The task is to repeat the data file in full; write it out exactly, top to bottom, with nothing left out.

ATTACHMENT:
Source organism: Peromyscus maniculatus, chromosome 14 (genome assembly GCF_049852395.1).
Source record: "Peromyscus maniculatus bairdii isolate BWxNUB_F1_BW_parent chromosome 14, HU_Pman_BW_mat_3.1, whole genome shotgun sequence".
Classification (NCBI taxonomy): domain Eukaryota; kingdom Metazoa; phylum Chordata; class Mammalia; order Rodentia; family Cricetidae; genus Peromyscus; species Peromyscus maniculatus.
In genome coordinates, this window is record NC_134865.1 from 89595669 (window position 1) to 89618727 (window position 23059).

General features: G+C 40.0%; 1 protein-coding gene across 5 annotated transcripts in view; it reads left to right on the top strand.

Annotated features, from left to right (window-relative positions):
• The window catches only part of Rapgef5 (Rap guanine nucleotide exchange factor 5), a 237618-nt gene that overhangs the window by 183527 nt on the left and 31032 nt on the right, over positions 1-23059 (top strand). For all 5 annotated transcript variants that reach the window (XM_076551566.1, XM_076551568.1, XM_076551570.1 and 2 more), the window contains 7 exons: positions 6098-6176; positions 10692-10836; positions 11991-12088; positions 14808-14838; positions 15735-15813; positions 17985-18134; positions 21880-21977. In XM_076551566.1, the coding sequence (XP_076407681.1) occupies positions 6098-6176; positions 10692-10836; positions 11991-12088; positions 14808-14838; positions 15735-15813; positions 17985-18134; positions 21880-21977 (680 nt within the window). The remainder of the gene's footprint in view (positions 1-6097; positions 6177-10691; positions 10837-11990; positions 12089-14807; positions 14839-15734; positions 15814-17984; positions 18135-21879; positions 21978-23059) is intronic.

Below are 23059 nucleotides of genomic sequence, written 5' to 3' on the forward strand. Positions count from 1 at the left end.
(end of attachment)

Source organism: Peromyscus maniculatus, chromosome 14 (genome assembly GCF_049852395.1).
Source record: "Peromyscus maniculatus bairdii isolate BWxNUB_F1_BW_parent chromosome 14, HU_Pman_BW_mat_3.1, whole genome shotgun sequence".
Classification (NCBI taxonomy): domain Eukaryota; kingdom Metazoa; phylum Chordata; class Mammalia; order Rodentia; family Cricetidae; genus Peromyscus; species Peromyscus maniculatus.
In genome coordinates, this window is record NC_134865.1 from 89595669 (window position 1) to 89618727 (window position 23059).

General features: G+C 40.0%; 1 protein-coding gene across 5 annotated transcripts in view; it reads left to right on the top strand.

Annotated features, from left to right (window-relative positions):
• The window catches only part of Rapgef5 (Rap guanine nucleotide exchange factor 5), a 237618-nt gene that overhangs the window by 183527 nt on the left and 31032 nt on the right, over positions 1-23059 (top strand). For all 5 annotated transcript variants that reach the window (XM_076551566.1, XM_076551568.1, XM_076551570.1 and 2 more), the window contains 7 exons: positions 6098-6176; positions 10692-10836; positions 11991-12088; positions 14808-14838; positions 15735-15813; positions 17985-18134; positions 21880-21977. In XM_076551566.1, the coding sequence (XP_076407681.1) occupies positions 6098-6176; positions 10692-10836; positions 11991-12088; positions 14808-14838; positions 15735-15813; positions 17985-18134; positions 21880-21977 (680 nt within the window). The remainder of the gene's footprint in view (positions 1-6097; positions 6177-10691; positions 10837-11990; positions 12089-14807; positions 14839-15734; positions 15814-17984; positions 18135-21879; positions 21978-23059) is intronic.

Below are 23059 nucleotides of genomic sequence, written 5' to 3' on the forward strand. Positions count from 1 at the left end.